“The name is important,” said Challouma. “When you get to chief customer officer, that makes sense; chief growth officer, everyone is responsible for growth – finance, sales. When it gets worse is chief storyteller. And that starts to undermine trust in the profession because you don’t see the CFO being renamed chief cash generation officer. We need to be careful.” Wheldon agreed, pointing out that marketers alone are not responsible for growth but should work with the rest of the business. “It’s a ‘we’ thing not a ‘me’ thing,” he added. “Driving a business ahead is a ‘we’ thing and marketing has a seat at the table to do that.” For marketers looking to join the next generation of leaders, Challouma had some advice. And that involves getting outside of marketing to learn more about a business more generally, something he believes marketers are less willing to do than other functions.

“I would encourage people to spend some time outside marketing getting functional expertise,” he explained. “I find functions outside of marketing willing to come into marketing and I’m open-minded to that. I rarely find a brand manager wanting to go and do a sales or supply chain role for a couple of years, but that can set you up just as well to have those conversations in terms of credibility and understanding total business issues.”

Why marketers need
to get better at
marketing marketing



This is especially important for companies that might be going through a difficult patch, or for Tesco and RBS, which are responsible for the two biggest losses in UK corporate history. Here, said Wheldon, starting from the inside is integral.

“We had eras where people didn’t want to say who they worked for,” he recalled. “Most of the news about us when I joined was negative and deservedly so given the history. But you focus on your colleagues, on doing the right thing, and on never shying away from the truth of the problem you’ve got and always having it front and centre.


In this situation, said Kearns, focusing on core values as a marketer is key. “In a situation like that, pivoting back to your values and the company values comes very strongly into play. I’ve seen that with marketers over the last couple of years pivoting to values-based marketing, bringing their DNA into the day-to-day.”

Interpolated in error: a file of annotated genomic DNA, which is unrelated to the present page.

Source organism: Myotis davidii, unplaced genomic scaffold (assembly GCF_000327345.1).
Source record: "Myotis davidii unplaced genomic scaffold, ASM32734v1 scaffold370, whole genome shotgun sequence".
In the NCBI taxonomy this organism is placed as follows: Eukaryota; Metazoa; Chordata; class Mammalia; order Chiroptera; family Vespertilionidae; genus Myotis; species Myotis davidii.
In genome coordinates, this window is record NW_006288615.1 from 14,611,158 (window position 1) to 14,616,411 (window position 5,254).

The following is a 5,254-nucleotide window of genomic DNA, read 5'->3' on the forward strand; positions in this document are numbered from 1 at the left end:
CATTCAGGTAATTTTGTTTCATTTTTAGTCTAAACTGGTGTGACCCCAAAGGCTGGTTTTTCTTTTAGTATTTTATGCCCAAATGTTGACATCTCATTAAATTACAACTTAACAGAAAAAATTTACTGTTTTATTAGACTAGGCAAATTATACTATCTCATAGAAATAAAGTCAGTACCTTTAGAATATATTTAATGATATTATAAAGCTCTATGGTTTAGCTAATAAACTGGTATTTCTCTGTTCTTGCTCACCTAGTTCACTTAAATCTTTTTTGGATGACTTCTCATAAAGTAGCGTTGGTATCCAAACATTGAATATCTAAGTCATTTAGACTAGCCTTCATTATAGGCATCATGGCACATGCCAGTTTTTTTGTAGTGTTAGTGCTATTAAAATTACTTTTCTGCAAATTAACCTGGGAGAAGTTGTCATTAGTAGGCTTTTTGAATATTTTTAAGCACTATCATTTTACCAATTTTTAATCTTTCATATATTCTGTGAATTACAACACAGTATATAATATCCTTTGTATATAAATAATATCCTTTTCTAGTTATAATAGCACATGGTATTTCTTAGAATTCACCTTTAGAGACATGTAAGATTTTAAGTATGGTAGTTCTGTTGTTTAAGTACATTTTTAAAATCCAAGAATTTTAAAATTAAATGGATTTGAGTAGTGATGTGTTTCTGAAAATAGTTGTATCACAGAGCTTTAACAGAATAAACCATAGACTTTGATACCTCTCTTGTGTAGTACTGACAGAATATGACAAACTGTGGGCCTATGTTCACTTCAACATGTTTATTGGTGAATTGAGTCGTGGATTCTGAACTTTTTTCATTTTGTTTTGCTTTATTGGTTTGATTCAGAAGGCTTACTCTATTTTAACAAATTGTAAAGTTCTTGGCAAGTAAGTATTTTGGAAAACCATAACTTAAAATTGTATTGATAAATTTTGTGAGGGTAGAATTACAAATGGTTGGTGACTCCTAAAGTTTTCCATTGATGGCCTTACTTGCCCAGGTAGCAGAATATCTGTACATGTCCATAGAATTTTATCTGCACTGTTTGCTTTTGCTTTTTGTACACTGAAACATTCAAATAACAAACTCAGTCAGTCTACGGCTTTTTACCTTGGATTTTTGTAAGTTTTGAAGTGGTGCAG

SPONSORED BY salesforce

RBS CMO David Wheldon on what’s expected of marketing


Ashling Kearns, Salesforce


Barely a month goes by without a report into the ‘death’ of the CMO, whether that is due to the rise of job titles such as chief growth officer or marketing’s perceived inability to speak the language of business.

Yet RBS CMO David Wheldon’s response to this is “bollocks”. He says he has never understood the “polemic” in the industry around the role of the CMO.



The changing nature of the CMO

Steve Challouma, Birds Eye



He points to the fact that in a recent survey by Deloitte, while just 5% of marketers had confidence in their ability to influence the overall direction of a business and garner support from peers, this wasn’t matched by their C-suite colleagues. Almost 50% of CEOs think CMOs are highly effective, as do CFOs, CIOs and CTOs.

“What us marketers need to remember is we are a profession, we need to earn our seat at the table and above all we need to deliver. And when we do there is no problem,” he said, speaking as part of a panel discussion at the Festival of Marketing. He was joined by fellow members of Marketing Week’s Top 100, sponsored by Salesforce – our list of the UK’s most effective marketers, revealed in September.